And the vibrant direction of Sam Mendes (click here to read a profile of him) fills the stage with movement, music and an underlying menace, subtly echoed in Nick Powell’s soundscape, Peter Mumford’s lighting and the slightly askew farmhouse that set designer Rob Howell has created.

The play is long, the authentic-sounding accents can at times be difficult to understand and a few naysayers have accused the play of indulging in stereotypes (click here to read one such objection) but I can’t remember the last time I walked out of a theater so exhilarated by what I'd just seen that I wanted to turn around and go right back in to see the whole thing all over again.

Alas, I didn’t feel that way when I left the Golden Theatre after seeing The Waverly Gallery. This is the third of the plays Lonergan wrote in the ‘90s to get a star-studded Broadway production over the last four years. I was so taken with last spring’s revival of Lobby Hero (click here for my review of that), that I was really looking forward to this one, especially because some critics have called it Lonergan’s masterwork.  

Lonergan has called the play his most personal because it’s based on the experiences he had with his grandmother who operated an art gallery in Greenwich Village in the 1970s until she began to suffer from dementia, forcing him and his mother to make tough decisions about the best way to care for her and to deal with the gallery that had become the main focus of her life.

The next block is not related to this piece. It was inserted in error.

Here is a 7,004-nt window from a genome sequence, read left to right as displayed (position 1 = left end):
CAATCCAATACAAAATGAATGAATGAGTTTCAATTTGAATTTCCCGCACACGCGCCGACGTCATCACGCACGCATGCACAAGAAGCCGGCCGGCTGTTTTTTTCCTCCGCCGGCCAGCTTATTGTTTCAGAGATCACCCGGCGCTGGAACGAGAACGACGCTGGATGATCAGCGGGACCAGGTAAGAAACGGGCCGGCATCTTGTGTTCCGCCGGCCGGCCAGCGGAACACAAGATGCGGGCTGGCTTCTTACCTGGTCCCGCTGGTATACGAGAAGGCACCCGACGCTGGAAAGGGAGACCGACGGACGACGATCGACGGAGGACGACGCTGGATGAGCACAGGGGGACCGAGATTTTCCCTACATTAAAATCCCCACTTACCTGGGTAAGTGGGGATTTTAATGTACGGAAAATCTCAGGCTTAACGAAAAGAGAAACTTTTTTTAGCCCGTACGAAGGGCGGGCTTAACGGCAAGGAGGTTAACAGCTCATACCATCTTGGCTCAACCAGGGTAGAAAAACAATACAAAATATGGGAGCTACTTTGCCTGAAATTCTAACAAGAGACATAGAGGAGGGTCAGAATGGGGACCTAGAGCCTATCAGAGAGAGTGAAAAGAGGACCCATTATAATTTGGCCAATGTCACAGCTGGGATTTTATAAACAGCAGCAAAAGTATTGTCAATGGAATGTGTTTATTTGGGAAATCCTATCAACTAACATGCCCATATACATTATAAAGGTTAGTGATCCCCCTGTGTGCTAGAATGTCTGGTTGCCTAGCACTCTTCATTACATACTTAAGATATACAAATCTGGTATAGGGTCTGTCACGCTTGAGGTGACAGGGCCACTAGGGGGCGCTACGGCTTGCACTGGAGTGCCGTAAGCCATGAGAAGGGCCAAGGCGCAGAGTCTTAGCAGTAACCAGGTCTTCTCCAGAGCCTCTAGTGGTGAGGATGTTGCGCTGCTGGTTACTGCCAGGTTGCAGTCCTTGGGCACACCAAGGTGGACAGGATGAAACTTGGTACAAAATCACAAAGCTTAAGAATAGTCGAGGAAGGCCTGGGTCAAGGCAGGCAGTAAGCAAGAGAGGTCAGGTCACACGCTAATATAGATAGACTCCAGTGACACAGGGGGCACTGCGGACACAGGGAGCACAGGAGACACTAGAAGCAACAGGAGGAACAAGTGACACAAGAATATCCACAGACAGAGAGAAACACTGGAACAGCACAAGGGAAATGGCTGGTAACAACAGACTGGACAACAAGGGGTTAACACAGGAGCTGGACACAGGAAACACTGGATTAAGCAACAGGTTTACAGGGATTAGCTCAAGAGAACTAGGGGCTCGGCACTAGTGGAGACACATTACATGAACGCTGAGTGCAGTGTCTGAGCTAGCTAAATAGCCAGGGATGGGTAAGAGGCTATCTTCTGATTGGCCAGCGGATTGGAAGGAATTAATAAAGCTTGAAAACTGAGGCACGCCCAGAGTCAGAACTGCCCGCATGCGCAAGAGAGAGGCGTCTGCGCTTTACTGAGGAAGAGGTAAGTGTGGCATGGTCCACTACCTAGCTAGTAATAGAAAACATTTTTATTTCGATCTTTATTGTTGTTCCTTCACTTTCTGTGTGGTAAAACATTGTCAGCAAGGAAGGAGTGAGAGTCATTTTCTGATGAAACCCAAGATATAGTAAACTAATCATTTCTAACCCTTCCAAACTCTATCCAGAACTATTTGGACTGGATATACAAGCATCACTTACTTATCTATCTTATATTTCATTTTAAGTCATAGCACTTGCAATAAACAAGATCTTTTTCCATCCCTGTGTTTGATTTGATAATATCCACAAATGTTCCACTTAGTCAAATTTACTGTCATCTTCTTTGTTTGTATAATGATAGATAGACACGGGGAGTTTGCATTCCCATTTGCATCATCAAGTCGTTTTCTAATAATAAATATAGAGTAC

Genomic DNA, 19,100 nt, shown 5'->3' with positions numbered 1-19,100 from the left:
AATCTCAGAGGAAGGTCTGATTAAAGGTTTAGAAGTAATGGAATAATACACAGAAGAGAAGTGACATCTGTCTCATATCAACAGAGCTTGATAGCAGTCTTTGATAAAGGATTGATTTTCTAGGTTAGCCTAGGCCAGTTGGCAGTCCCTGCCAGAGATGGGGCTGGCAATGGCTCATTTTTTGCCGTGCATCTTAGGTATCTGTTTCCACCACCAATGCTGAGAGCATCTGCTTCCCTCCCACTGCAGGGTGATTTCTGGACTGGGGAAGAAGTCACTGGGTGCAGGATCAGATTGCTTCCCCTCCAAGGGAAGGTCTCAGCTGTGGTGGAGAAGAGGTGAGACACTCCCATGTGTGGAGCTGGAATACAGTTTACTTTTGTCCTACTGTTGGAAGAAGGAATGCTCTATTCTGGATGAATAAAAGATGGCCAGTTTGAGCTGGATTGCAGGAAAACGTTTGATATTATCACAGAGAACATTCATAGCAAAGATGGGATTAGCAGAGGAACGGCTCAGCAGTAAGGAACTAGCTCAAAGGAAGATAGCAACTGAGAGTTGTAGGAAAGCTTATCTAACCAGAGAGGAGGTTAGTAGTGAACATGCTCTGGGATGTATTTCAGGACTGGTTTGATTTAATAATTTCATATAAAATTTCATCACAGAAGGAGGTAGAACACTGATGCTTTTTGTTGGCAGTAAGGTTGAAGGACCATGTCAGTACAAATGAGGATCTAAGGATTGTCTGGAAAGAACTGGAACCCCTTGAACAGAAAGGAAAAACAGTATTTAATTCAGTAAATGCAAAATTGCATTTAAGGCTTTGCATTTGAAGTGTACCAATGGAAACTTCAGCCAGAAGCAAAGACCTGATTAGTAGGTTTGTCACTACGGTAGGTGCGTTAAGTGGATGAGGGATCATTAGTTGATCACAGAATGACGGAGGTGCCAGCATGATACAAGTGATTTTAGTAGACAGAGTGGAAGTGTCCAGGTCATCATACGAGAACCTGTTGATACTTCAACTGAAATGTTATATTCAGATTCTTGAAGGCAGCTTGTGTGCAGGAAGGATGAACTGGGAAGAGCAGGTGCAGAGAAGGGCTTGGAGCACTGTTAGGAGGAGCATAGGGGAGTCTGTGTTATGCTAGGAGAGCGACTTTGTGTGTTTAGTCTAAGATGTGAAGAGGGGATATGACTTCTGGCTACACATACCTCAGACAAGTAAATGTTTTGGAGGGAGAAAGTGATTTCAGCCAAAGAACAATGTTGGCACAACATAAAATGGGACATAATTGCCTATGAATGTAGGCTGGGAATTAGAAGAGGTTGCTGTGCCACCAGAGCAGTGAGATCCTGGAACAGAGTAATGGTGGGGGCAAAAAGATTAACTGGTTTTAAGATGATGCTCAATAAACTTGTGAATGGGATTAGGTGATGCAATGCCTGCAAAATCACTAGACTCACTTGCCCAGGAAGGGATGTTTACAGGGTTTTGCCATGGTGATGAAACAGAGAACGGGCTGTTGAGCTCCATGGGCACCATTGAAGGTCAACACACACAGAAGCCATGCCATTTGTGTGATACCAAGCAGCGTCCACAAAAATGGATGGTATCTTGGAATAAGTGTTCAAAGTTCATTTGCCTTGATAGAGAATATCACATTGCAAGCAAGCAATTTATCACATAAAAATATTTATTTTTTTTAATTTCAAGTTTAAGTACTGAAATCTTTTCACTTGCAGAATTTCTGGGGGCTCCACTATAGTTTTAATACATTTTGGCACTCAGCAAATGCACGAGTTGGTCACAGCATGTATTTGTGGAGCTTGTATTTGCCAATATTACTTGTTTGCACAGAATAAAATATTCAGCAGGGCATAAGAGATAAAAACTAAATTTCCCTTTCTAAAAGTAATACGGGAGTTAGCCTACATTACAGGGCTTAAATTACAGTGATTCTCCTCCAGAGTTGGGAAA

Waverly Gallery ran for just 70 performances in 2000 but Eileen Heckart picked up the Lucille Lortel, Drama Desk, Obie and Outer Critics Circle awards for her portrayal of the declining Gladys Green. This time out, Elaine May, returning to the Broadway stage for the first time in 57 years, is destined to make a similar sweep. 

May, herself a comparatively youthful 86, turns in a performance that is heartbreaking in both its emotional and physical truthfulness as her Gladys becomes frailer, and more fearful about what is happening to her, in each scene.

There is also strong work from Joan Allen as her daughter and Lucas Hedges as her grandson (click here to read an interview with him).  And yet the play failed to move me. Maybe it’s because there have been so many books, movies and plays (including the devastating The Father) about the ravages of dementia since Lonergan wrote The Waverly Gallery that the material seemed overly familiar. 

Or maybe it’s because of the distracting directorial and design choices that Lila Neugebauer, a usually deft director, has made in her Broadway debut. Long pauses between each scene to allow stagehands to change the sets broke the momentum of the storytelling and sucked the energy out of the whole enterprise.

Meanwhile, the video projections of scenes from the Village in earlier years that Neugebauer and projection designer Tal Yarden chose to show during those intervals quickly grew monotonous and had very little to do with the plot.

But I’m in the minority on this one.  The Waverly Gallery has drawn raves. People who usually dismiss plays that deal with social issues, have touted this one. Perhaps that’s because the issue of aging directly affects most critics (older folks) and Broadway theatergoers (also older folks).

I’m no spring chicken myself. I’ve seen elderly loved ones lose both their physical and mental abilities.  And my own mortality is peeping around the corner. But I like to think none of that would matter and I’d still be moved if there were truly a great play. After all, I’m not Irish and I was knocked out by The Ferryman.